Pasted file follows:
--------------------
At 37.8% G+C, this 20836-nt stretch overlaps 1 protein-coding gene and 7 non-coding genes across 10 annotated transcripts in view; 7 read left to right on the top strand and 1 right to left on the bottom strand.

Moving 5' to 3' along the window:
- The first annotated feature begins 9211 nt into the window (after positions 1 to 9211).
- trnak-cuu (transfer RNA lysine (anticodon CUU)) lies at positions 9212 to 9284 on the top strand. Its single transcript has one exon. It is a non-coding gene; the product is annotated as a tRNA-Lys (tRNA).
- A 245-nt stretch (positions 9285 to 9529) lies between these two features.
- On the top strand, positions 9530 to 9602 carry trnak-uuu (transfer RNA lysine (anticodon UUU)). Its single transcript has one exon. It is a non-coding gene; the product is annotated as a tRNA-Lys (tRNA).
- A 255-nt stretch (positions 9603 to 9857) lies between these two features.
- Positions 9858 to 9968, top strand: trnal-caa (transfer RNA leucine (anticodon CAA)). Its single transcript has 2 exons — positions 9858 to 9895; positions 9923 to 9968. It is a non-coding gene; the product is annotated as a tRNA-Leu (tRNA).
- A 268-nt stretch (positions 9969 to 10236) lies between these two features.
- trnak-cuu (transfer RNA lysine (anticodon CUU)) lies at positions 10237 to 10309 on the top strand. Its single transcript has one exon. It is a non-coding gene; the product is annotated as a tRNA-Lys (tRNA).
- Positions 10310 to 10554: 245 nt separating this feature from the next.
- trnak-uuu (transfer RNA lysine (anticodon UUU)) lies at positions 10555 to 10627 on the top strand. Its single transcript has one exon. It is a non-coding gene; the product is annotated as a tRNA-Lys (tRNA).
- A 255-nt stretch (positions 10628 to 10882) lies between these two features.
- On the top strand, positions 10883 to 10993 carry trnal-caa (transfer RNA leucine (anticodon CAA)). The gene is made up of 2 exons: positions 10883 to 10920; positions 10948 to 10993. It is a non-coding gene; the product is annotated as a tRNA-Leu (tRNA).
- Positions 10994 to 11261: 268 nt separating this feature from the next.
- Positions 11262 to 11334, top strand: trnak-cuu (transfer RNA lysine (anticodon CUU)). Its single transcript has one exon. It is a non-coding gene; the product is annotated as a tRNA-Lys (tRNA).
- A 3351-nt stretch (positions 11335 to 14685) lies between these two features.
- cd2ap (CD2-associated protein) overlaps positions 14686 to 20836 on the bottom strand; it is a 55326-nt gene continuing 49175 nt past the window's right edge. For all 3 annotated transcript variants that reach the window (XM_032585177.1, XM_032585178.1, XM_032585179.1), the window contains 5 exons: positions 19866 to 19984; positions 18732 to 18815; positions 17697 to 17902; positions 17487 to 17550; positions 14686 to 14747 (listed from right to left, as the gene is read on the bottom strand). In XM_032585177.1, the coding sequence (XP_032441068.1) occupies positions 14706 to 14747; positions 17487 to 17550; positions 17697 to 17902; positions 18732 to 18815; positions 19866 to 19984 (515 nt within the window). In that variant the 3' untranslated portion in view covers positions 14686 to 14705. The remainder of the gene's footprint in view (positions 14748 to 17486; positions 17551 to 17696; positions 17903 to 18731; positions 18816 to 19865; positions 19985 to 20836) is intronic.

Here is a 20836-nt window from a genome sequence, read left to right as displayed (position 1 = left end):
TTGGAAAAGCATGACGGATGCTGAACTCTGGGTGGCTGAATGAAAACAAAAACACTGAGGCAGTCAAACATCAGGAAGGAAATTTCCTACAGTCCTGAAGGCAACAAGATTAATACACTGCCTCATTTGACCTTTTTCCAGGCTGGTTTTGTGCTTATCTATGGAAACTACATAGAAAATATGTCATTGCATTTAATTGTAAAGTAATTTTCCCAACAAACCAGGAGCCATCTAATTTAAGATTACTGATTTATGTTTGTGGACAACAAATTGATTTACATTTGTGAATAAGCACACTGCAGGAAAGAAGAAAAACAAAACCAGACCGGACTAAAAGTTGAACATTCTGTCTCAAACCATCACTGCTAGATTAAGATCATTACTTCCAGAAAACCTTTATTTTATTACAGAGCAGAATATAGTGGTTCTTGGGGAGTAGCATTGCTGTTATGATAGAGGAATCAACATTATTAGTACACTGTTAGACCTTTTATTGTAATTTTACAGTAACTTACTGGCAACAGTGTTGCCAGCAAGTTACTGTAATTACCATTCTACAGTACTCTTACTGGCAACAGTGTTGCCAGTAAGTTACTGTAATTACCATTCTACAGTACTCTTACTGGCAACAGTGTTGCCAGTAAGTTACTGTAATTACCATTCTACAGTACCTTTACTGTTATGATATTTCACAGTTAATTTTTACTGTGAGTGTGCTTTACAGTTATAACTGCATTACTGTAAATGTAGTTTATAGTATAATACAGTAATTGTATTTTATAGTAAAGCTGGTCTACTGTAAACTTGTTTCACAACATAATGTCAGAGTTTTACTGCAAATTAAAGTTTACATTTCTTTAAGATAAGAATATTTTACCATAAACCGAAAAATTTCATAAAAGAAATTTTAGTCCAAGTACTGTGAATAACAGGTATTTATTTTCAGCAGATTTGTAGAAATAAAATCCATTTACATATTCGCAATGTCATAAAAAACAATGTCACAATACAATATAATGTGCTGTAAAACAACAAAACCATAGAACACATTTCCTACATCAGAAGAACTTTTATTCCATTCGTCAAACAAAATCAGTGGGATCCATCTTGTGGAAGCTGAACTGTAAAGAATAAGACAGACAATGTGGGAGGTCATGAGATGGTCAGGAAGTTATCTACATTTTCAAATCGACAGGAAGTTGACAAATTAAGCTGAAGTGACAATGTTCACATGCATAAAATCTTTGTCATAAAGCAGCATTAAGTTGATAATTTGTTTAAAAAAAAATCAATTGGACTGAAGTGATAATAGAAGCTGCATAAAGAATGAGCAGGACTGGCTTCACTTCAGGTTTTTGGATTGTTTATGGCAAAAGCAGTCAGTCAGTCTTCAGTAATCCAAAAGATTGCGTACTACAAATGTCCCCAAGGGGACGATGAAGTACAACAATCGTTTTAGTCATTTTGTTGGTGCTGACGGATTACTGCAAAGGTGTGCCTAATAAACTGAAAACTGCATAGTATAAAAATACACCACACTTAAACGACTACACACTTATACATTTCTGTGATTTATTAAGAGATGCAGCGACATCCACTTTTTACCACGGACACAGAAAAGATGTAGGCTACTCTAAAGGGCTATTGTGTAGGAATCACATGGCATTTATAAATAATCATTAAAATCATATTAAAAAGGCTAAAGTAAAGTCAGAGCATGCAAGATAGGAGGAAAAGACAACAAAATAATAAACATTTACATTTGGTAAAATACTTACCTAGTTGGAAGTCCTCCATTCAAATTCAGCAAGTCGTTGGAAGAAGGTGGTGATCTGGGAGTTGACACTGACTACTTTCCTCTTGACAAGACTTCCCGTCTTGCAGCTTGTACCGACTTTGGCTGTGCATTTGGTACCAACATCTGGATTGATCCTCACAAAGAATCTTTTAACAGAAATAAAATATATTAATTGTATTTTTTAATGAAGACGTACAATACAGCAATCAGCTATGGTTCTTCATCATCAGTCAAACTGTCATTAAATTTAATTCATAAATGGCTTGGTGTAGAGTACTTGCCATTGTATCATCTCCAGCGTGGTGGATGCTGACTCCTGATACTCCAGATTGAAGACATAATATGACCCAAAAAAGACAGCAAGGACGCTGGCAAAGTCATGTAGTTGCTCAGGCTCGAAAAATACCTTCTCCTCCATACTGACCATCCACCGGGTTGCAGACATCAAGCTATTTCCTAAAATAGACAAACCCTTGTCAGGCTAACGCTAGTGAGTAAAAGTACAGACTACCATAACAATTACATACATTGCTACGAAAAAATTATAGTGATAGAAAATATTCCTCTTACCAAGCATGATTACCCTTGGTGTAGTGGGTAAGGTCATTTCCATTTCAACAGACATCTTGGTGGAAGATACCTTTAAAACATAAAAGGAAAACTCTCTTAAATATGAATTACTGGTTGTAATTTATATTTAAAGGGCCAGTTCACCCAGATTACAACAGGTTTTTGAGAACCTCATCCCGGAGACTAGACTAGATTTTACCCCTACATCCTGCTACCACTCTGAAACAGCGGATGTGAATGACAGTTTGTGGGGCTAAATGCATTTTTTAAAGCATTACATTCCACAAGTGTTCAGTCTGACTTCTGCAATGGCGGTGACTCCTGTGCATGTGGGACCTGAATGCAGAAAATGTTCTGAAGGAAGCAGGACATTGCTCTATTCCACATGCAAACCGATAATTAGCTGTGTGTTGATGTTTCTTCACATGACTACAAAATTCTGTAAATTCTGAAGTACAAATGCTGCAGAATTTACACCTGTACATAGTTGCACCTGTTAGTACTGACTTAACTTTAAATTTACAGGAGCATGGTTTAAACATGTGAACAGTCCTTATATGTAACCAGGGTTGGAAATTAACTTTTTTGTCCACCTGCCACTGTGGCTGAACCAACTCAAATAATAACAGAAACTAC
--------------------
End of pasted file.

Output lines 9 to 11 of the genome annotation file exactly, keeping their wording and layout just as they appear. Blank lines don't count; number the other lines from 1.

- A 268-nt stretch (positions 9969 to 10236) lies between these two features.
- trnak-cuu (transfer RNA lysine (anticodon CUU)) lies at positions 10237 to 10309 on the top strand. Its single transcript has one exon. It is a non-coding gene; the product is annotated as a tRNA-Lys (tRNA).
- Positions 10310 to 10554: 245 nt separating this feature from the next.